Atomically-thin memristors could yield ultra-high density memory  

January 18, 2018 // By Julien Happich
Applying 2D materials to the memristor concept, a team of multidisciplinary researchers from US and Chinese universities have demonstrated the scalability of nonvolatile resistance switching down to atomically-thin devices.

Reporting their results in ACS' Nano Letters in a paper titled "Atomristor: Nonvolatile Resistance Switching in Atomic Sheets of Transition Metal Dichalcogenides", the researchers extrapolate that the "atomristors", as they describe their devices, could yield memristor densities in the range of 1015/mm3, which would translate to a theoretical areal density of 6.4Tbit/in2 for single-bit single-level memory storage.

Optical image of the atomristor structure. 

Although it had been observed that a number of solution-processed multilayer two-dimensional (2D) material morphologies could yield a nonvolatile resistance switching (NVRS) behaviour, where a device's resistance can be modulated between a high-resistance state (HRS) and a low-resistance state (LRS) and retain those states without power, it is the first time that such a NVRS behaviour is observed in atomically-thin vertical metal–insulator–metal (MIM) devices, claim the researchers.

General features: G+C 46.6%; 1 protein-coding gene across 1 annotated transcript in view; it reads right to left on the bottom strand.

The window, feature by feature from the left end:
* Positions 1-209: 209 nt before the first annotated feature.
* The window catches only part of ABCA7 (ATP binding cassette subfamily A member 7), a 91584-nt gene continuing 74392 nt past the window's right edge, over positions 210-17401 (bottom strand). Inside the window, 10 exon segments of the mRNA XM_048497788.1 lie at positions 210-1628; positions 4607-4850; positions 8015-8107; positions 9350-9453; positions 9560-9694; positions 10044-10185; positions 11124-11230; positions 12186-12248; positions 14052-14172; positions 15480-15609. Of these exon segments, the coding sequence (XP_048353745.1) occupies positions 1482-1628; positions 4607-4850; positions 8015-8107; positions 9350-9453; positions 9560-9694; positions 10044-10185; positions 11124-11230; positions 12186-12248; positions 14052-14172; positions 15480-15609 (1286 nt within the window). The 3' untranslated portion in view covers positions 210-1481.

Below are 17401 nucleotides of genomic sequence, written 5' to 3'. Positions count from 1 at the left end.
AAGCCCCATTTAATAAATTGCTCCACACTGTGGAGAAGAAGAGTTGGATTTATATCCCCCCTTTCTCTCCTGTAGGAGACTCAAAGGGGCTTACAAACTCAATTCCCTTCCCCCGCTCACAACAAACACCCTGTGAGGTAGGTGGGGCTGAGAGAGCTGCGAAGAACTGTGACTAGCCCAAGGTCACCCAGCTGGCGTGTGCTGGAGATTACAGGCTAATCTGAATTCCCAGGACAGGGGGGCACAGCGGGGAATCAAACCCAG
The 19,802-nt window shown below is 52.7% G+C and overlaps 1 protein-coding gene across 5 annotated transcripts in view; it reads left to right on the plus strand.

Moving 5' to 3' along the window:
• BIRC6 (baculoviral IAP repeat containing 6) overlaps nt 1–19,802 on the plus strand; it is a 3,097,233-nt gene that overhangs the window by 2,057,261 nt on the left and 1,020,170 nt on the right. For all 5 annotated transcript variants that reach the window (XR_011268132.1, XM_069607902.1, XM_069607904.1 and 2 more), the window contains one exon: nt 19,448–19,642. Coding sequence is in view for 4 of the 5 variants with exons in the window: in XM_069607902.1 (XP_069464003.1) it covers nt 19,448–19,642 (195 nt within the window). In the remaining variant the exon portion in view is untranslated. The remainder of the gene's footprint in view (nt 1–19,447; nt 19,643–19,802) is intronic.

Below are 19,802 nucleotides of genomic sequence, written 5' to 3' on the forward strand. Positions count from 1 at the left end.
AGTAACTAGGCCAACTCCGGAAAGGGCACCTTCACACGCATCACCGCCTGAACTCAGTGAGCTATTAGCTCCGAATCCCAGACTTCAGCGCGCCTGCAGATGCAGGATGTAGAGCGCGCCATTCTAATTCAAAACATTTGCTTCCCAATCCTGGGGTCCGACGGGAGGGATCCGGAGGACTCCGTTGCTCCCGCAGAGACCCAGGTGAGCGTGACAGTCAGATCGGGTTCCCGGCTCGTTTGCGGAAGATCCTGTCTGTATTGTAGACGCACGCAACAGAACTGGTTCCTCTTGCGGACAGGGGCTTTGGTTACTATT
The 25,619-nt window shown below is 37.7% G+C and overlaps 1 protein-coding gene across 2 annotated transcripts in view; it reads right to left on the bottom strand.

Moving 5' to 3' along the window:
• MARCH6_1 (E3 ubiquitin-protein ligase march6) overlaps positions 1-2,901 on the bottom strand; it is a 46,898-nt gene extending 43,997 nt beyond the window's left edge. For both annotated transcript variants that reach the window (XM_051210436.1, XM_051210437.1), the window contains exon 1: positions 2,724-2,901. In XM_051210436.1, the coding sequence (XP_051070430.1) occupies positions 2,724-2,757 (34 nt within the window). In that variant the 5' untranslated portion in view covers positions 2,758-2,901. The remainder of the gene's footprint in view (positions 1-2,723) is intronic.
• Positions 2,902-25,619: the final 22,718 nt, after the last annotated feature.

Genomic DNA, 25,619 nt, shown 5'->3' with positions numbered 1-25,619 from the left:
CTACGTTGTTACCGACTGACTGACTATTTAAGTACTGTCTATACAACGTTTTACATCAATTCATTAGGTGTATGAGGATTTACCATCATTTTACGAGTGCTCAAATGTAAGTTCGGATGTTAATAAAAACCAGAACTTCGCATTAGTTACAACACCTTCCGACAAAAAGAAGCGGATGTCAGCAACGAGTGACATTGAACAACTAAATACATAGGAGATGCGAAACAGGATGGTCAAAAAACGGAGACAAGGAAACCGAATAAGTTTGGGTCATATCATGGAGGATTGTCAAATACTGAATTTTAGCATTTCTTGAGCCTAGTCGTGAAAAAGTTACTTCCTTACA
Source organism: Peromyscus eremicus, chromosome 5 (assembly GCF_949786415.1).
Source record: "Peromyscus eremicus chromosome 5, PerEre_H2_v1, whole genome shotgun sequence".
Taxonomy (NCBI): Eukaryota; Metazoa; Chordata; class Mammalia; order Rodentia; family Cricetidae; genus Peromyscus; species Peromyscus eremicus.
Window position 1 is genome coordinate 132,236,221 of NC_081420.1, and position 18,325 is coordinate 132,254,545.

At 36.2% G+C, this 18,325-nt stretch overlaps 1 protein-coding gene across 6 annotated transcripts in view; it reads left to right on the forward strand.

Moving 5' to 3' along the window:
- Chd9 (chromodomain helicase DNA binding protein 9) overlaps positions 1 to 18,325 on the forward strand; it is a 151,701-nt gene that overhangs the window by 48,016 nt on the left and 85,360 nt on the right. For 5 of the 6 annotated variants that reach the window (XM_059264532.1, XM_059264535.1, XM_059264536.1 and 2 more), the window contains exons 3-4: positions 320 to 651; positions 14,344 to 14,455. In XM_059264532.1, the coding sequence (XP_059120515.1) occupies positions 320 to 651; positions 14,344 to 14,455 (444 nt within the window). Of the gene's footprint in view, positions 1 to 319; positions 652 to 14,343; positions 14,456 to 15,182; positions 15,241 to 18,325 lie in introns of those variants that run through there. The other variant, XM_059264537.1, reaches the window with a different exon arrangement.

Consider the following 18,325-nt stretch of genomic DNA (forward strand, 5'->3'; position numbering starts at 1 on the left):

Schematic illustration of atomristor. The top and bottom
electrodes (TE and BE) could be gold, while the TMD
could be MoS2.

To build their "atomristors", the scientists prepared synthetic atomic sheets of transitional metal dichalcogenide (TMD) such as MoS2, MoSe2, WS2 and WSe2, using standard chemical vapor deposition (CVD) and metal–organic CVD processes. They then transferred the atomically-thin sheets to sandwich them between different types of electrodes including silver, gold and even graphene. Nonvolatile resistance switching was observed in all cases. The crossbar devices consisted of TMD atomic sheets between top and bottom electrodes, on top of a Si/SiO2 device substrate.


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